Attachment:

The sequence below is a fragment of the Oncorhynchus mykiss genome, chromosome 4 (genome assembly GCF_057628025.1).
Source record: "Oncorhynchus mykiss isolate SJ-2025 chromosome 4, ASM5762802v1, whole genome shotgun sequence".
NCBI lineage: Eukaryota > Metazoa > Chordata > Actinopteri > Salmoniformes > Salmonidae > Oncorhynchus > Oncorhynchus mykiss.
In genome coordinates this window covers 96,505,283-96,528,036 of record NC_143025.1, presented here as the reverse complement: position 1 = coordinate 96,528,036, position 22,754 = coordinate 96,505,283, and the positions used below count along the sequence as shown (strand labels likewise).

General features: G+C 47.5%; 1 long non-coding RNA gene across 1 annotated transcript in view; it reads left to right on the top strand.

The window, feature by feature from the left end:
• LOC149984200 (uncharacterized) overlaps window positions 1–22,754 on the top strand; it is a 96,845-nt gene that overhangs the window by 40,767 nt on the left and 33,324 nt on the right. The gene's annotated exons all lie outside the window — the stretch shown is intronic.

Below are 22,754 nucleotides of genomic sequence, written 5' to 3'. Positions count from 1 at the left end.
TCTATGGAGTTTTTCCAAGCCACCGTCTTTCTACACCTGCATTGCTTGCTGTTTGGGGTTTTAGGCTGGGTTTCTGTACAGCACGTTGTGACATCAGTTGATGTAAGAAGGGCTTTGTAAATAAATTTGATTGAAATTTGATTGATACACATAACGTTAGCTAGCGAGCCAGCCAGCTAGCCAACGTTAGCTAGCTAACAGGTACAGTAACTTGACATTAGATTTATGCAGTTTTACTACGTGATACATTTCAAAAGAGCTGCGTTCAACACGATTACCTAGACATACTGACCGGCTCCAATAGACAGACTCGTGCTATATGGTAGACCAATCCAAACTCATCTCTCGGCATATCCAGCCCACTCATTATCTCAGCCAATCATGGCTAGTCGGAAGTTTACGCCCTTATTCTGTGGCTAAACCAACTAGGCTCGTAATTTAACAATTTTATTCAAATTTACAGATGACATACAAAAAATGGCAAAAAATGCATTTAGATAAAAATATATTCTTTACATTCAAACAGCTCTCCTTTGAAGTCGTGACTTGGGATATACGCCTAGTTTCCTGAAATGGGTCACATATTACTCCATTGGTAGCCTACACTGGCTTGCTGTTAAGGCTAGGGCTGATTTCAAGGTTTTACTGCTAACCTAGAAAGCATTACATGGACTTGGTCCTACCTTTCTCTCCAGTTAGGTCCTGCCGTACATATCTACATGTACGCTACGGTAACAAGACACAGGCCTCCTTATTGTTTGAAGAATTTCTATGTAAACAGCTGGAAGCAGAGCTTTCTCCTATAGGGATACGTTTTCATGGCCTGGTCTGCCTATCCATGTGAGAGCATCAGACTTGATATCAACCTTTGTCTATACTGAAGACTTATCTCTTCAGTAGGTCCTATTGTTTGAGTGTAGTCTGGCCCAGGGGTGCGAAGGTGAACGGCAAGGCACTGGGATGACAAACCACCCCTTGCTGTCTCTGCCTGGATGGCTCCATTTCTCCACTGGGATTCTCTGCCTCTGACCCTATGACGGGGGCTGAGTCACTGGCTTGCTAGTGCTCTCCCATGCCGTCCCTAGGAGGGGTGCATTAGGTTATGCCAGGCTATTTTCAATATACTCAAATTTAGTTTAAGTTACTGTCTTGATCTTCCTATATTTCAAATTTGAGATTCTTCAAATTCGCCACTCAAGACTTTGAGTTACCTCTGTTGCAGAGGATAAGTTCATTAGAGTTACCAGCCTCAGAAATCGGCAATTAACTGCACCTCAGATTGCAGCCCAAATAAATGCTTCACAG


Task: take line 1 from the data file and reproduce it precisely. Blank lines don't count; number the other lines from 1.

The sequence below is a fragment of the Oncorhynchus mykiss genome, chromosome 4 (genome assembly GCF_057628025.1).